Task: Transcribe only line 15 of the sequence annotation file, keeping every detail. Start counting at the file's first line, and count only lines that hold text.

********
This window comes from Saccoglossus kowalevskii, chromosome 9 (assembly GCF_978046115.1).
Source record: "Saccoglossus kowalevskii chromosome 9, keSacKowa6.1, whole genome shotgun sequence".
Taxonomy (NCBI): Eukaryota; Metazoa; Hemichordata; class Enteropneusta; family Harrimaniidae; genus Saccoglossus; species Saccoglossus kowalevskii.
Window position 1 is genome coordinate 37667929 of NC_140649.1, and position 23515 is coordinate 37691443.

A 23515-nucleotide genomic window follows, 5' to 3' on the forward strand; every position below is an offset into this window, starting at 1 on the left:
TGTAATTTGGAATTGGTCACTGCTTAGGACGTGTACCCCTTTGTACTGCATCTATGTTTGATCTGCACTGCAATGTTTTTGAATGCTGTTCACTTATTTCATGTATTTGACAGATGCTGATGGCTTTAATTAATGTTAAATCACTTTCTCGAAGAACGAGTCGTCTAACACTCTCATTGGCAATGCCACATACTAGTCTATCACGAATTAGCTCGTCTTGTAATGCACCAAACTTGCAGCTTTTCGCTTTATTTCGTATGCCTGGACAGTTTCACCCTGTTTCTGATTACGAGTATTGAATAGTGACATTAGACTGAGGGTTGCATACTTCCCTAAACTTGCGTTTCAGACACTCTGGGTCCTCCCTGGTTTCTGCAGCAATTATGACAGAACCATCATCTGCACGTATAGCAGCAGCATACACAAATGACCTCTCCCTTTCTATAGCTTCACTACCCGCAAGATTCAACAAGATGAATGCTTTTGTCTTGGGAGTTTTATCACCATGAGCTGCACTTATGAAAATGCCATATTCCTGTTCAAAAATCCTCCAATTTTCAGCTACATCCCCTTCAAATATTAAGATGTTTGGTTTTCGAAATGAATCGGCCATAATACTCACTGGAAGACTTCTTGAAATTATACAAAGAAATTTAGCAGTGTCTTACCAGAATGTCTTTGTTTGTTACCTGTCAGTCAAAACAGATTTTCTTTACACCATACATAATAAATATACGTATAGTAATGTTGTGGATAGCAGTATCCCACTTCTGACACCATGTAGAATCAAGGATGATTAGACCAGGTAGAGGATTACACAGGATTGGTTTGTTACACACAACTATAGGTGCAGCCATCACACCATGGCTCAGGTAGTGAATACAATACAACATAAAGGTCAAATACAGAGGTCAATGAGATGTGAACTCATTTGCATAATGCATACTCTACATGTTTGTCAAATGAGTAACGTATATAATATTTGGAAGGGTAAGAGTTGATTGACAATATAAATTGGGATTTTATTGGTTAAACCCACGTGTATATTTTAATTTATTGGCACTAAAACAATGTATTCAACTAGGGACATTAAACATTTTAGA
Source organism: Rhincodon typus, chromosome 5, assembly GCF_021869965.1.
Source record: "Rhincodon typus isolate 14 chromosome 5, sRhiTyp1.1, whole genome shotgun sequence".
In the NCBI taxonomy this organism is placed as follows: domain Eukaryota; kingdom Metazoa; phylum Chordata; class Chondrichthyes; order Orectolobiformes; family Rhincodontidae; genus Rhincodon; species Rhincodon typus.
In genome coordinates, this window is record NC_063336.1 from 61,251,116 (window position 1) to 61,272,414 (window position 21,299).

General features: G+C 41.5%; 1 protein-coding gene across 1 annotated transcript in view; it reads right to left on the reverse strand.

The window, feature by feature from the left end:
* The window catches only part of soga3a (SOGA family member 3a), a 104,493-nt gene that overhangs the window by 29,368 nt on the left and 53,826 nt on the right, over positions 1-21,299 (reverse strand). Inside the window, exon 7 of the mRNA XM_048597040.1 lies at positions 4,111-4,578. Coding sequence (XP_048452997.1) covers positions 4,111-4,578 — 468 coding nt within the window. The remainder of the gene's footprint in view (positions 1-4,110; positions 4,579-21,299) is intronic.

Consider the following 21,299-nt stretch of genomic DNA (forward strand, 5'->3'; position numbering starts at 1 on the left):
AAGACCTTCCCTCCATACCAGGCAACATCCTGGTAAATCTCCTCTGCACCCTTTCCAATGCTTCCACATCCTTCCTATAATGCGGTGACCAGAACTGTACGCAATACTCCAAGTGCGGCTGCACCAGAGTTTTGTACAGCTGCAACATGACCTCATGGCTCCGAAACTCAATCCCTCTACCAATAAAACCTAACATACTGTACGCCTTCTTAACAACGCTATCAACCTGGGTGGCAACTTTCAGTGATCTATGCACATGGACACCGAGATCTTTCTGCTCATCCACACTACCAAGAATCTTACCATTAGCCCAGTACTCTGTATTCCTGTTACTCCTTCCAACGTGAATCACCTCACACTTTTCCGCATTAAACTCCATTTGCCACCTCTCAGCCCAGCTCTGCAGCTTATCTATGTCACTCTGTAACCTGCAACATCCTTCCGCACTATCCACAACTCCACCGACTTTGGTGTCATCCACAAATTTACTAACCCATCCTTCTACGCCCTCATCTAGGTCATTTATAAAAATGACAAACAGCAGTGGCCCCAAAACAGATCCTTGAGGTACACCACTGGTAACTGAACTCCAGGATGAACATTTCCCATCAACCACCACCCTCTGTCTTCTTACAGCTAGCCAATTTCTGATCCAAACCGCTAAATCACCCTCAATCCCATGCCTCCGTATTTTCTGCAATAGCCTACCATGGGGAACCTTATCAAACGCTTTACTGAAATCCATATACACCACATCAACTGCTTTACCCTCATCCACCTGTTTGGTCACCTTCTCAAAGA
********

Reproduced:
AAGACCTTCCCTCCATACCAGGCAACATCCTGGTAAATCTCCTCTGCACCCTTTCCAATGCTTCCACATCCTTCCTATAATGCGGTGACCAGAACTGTACGCAATACTCCAAGTGCGGCTGCACCAGAGTTTTGTACAGCTGCAACATGACCTCATGGCTCCGAAACTCAATCCCTCTACCAATAAAACCTAACATACTGTACGCCTTCTTAACAACGCTATCAACCTGGGTGGCAACTTTCAGTGATCTATGCACATGGACACCGAGATCTTTCTGCTCATCCACACTACCAAGAATCTTACCATTAGCCCAGTACTCTGTATTCCTGTTACTCCTTCCAACGTGAATCACCTCACACTTTTCCGCATTAAACTCCATTTGCCACCTCTCAGCCCAGCTCTGCAGCTTATCTATGTCACTCTGTAACCTGCAACATCCTTCCGCACTATCCACAACTCCACCGACTTTGGTGTCATCCACAAATTTACTAACCCATCCTTCTACGCCCTCATCTAGGTCATTTATAAAAATGACAAACAGCAGTGGCCCCAAAACAGATCCTTGAGGTACACCACTGGTAACTGAACTCCAGGATGAACATTTCCCATCAACCACCACCCTCTGTCTTCTTACAGCTAGCCAATTTCTGATCCAAACCGCTAAATCACCCTCAATCCCATGCCTCCGTATTTTCTGCAATAGCCTACCATGGGGAACCTTATCAAACGCTTTACTGAAATCCATATACACCACATCAACTGCTTTACCCTCATCCACCTGTTTGGTCACCTTCTCAAAGA